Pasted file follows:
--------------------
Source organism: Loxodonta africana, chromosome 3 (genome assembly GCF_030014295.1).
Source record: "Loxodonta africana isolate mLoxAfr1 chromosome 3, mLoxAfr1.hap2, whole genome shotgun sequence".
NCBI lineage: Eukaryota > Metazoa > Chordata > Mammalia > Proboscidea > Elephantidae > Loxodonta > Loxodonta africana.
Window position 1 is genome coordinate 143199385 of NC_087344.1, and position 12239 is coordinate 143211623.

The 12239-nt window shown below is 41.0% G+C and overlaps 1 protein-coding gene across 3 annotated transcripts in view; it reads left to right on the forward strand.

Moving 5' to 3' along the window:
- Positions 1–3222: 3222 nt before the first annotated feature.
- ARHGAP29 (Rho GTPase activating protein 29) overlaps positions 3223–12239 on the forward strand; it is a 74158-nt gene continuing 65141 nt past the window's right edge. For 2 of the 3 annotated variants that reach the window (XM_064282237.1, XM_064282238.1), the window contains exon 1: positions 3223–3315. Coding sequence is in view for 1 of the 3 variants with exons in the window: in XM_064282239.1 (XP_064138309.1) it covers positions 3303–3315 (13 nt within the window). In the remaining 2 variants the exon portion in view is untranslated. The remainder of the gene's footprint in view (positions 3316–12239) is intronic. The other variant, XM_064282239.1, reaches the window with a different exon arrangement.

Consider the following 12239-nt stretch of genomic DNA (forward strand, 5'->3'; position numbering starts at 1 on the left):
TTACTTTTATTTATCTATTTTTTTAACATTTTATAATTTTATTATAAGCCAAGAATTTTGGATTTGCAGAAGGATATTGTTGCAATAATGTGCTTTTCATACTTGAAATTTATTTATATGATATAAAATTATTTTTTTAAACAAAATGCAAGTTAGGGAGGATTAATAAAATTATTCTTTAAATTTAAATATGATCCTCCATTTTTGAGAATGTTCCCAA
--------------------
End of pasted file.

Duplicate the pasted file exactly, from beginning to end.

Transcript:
Source organism: Loxodonta africana, chromosome 3 (genome assembly GCF_030014295.1).
Source record: "Loxodonta africana isolate mLoxAfr1 chromosome 3, mLoxAfr1.hap2, whole genome shotgun sequence".
NCBI lineage: Eukaryota > Metazoa > Chordata > Mammalia > Proboscidea > Elephantidae > Loxodonta > Loxodonta africana.
Window position 1 is genome coordinate 143199385 of NC_087344.1, and position 12239 is coordinate 143211623.

The 12239-nt window shown below is 41.0% G+C and overlaps 1 protein-coding gene across 3 annotated transcripts in view; it reads left to right on the forward strand.

Moving 5' to 3' along the window:
- Positions 1–3222: 3222 nt before the first annotated feature.
- ARHGAP29 (Rho GTPase activating protein 29) overlaps positions 3223–12239 on the forward strand; it is a 74158-nt gene continuing 65141 nt past the window's right edge. For 2 of the 3 annotated variants that reach the window (XM_064282237.1, XM_064282238.1), the window contains exon 1: positions 3223–3315. Coding sequence is in view for 1 of the 3 variants with exons in the window: in XM_064282239.1 (XP_064138309.1) it covers positions 3303–3315 (13 nt within the window). In the remaining 2 variants the exon portion in view is untranslated. The remainder of the gene's footprint in view (positions 3316–12239) is intronic. The other variant, XM_064282239.1, reaches the window with a different exon arrangement.

Consider the following 12239-nt stretch of genomic DNA (forward strand, 5'->3'; position numbering starts at 1 on the left):
TTACTTTTATTTATCTATTTTTTTAACATTTTATAATTTTATTATAAGCCAAGAATTTTGGATTTGCAGAAGGATATTGTTGCAATAATGTGCTTTTCATACTTGAAATTTATTTATATGATATAAAATTATTTTTTTAAACAAAATGCAAGTTAGGGAGGATTAATAAAATTATTCTTTAAATTTAAATATGATCCTCCATTTTTGAGAATGTTCCCAA